This week I attended and presented at #ICE18. It was an incredible conference as usual, filled with lots of passionate educators sharing their ideas and building networks of support. One of the best things about being an adult at a conference (or at an EdCamp) is that if what you walk into isn’t what you thought it would be, you have the freedom to get up and find something that suits your interests, passions, or needs better. No one batted an eye when participants showed up late or left early. In fact, those actions are not only welcomed but are actually encouraged if it means growth is happening. I was thankful that as a student in those sessions, I had the ability to decide for myself.
Then last night as I listened to George Couros, Katie Martin, and AJ Juliani talk about innovation and compliance in schools during season 4, episode 1 of the #IMMOOC, I had an epiphany. How many of my students would walk out of my room if they weren’t worried about the repercussions of doing so? What would it tell me as a teacher, and how could it help me change my practice if that were an option for them?
So today, I shared that reflection with one of my classes, and I gave them the permission to leave my room if they needed me to change. Here are the parameters:
- They have to physically walk out of the room. For one, sometimes kids look disengaged when they aren’t, and other times they look interested when that couldn’t be further from the truth; the visual of their leaving the room leaves nothing to be assumed. On top of that, no one has to raise his/her hand and say, “This is boring, Mrs. K.” Yes, I want to teach my kids to ask politely and appropriately for what they need, but I also think it might be a better approach to allow them to challenge my practice silently at first so that when they return, I can be the one to start that dialogue and help them frame a response.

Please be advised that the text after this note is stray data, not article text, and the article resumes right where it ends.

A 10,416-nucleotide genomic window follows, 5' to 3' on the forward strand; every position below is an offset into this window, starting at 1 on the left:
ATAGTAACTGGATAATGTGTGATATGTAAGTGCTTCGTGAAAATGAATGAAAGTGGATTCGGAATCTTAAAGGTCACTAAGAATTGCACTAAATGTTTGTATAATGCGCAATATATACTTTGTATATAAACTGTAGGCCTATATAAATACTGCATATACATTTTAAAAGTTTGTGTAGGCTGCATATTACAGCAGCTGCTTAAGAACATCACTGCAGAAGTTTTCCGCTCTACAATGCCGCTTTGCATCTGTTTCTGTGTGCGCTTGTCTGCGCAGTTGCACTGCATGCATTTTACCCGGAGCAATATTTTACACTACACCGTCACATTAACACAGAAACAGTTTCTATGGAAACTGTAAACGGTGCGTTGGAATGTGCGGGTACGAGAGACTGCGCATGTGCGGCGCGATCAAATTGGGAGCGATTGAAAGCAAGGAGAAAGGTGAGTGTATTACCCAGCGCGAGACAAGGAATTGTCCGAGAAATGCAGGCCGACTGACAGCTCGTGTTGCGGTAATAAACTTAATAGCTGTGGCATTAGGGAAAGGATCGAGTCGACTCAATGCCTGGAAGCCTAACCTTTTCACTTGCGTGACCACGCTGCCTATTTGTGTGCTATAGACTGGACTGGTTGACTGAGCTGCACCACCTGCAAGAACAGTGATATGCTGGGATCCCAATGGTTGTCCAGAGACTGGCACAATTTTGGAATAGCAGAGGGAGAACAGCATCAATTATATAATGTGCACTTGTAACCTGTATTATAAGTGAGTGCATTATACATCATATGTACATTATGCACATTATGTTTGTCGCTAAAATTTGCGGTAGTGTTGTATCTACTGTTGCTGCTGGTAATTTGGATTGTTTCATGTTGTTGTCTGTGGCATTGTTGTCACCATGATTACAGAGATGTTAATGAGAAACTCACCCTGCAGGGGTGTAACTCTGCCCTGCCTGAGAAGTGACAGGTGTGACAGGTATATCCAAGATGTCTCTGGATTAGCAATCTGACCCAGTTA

- They have to come right back. This is where the conversation between George and AJ comes in. Last night, George mentioned to AJ that there is certainly a place in education and the world for compliance. He said something to the effect of, “You can’t submit your taxes to the IRS on Google Slides if you feel like it.” Likewise, kids can’t just leave school. I want to help facilitate their learning, and at the end of the day, all kids want to learn. Both entities want the same thing, and walking away wouldn’t be the best way to accomplish that.
- They have to tell me what I’m doing wrong and contribute ideas to make the activity better because that conversation is the key to a solution. We’ll redesign in the moment together so that the kids have a say in their learning, and hopefully, that empowerment will be a motivating factor for them as well as a great opportunity for me to improve for them.
For me, this is an innovation. I’ve asked for feedback before, but this is new because I’ve gotten that previous feedback when I ask for it. Instead, this change allows the kids to give me feedback at any time, which is far better because I’ll actually get that feedback when they need the change; however, there are also parameters with which they have to comply because life is filled with situations where compliance is necessary. They’re not allowed to come and go from school as they please (yet), so I’m trying to innovate inside the box (and still push it out a little bit).